I woke up this morning in panic, realizing that this weekend was going to be packed and that I still hadn’t prepared my speech for one college recognition rite, and opening remarks for our general commencement ceremony.
Fortunately, I recalled a promise I made to readers some time back to write about the most adventurous graduation ceremony I ever attended.
Back in April, I went to Compostela Valley’s Community Technical College of Southern Mindanao for its combined graduation ceremonies—for the elementary school as well as senior high school, the latter being particularly significant because this was the school’s first batch to finish 12th grade.
The college is one of several schools that serve the lumad or indigenous peoples of Mindanao, offering an alternative education that respects the lumad’s traditions. This is totally different from mainstream schools, where many teachers would put down lumad culture, as well as the lumad students themselves.
I was excited about the graduation, but will admit I was also somewhat anxious. The lumad areas have been heavily militarized, the schools and communities accused of harboring the New People’s Army. Schools have been closed down and, in several areas, entire communities uprooted and herded into refugee centers.
I flew down to Davao City the night before the graduation and stayed overnight in Tagum, because a friend wouldn’t let me travel at night.
Early the next morning, I woke up hearing planes flying overhead. When I first heard the droning, I wondered if there was going to be a military operation. The planes kept going, half an hour, an hour, and I began to imagine a major military operation.
Cell phone signals are weak in the area, so I waited for word, sitting in the early morning darkness wondering what was happening. Finally, the school principal texted me to say their service van would not be available to pick me up because it had been hit… by a carabao. That news offered me comic relief, until I got another text saying I was going to be picked up by a habal-habal. I was imagining a “skylab” here, which is a motorcycle with a plywood plank across the seat to take more passengers.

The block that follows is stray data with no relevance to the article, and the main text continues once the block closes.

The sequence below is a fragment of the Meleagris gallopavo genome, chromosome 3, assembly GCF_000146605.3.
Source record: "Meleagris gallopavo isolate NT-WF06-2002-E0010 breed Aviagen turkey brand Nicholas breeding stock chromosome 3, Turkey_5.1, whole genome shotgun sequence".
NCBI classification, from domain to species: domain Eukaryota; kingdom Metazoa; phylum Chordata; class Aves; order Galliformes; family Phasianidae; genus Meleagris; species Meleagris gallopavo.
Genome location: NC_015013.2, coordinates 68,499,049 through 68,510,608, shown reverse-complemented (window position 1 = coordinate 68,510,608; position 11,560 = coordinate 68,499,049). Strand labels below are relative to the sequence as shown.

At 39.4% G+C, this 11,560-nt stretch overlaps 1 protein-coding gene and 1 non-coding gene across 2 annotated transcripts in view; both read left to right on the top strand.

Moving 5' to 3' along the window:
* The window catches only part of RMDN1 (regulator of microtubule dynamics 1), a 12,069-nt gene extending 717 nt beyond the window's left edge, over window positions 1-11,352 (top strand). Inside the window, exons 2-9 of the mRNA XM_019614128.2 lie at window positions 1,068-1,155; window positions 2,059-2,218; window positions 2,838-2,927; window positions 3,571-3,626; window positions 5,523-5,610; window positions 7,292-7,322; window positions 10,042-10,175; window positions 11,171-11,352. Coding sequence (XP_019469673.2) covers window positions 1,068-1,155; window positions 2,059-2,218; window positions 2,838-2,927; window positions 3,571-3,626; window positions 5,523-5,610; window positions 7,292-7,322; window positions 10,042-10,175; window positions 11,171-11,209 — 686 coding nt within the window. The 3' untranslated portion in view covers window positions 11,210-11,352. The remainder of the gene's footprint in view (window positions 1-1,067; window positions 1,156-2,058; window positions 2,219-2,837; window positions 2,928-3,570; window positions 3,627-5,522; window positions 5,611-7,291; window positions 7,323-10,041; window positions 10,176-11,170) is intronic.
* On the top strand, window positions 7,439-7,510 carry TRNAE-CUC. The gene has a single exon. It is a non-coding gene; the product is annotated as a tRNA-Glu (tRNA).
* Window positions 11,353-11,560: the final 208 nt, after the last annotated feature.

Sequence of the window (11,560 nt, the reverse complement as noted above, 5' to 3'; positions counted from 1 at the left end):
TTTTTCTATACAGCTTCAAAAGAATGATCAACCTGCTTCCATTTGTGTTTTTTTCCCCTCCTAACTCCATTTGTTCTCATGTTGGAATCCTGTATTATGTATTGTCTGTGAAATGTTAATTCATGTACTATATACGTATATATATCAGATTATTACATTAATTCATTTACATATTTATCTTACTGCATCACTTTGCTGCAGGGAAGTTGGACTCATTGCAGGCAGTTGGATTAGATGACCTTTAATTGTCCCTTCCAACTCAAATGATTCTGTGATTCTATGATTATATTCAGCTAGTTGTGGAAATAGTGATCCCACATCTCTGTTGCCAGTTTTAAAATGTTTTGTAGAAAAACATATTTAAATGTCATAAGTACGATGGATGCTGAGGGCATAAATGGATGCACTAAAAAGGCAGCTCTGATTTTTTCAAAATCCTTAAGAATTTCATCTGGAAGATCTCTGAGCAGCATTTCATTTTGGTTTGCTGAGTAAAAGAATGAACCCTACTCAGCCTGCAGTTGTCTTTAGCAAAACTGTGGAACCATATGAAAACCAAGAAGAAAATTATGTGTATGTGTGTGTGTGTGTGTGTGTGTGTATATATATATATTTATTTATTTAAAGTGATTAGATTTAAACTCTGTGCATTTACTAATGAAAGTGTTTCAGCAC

After a two-hour delay from the original pick-up time, the habal-habal arrived. I was relieved to see it wasn’t a skylab, but wondered how I was going to be transported on the tiny motorcycle. I found out quickly, as I was unceremoniously wedged in between a rather emaciated motorcycle driver and Kiko, a transgender lumad with French mani-pedi. I imagined him being a descendant of the precolonial transvestite babaylan described in the accounts of Spanish friars.
I had actually met Kiko the previous year and knew he was one of the brightest students in college, taking education. Despite a rather noisy and bumpy ride, we managed a conversation, and I learned his graduation was delayed because his mother, already in her 40s, just had a 12th child and he had to help with child-minding.
I could still hear the planes and asked Kiko if there was a military operation going on.
No, he said, the planes were spraying pesticides on the banana plantations.
I held my breath, thinking about the pesticides, and felt ashamed for thinking ill of the military. Whenever we’d pass a checkpoint, and there were many, I would wave cheerfully to the soldiers.
We finally got to the school, and the principal was apologetic for the delays and the ride. I looked at her sternly, and made her promise that the next time I had to visit, they would send a
habal-habal again, and with my babaylan escort.
There was a real babaylan at the school, brought down from the mountains to bless some new buildings. Despite being an anthropologist, I’ve shunned traditional rituals where they butcher animals, but I was assured that this babaylan was more “modern” and would spare the chicken.
Although stooped with age, the babaylan chanted with full force, moving briskly across the hilly terrain from one building to another. In between the blessings, I was given an update on the plans of the school, interrupted several times as the babaylan would wave the restless chicken across my head, making me even more nervous than I was with the pesticide-spraying planes.
The ceremony ended, and the chicken was released as promised.
We went on to the graduation, and I’m not going to bore you about my speech. What’s important was getting to visit the lumad, another breed of iskolar ng bayan or people’s scholars.
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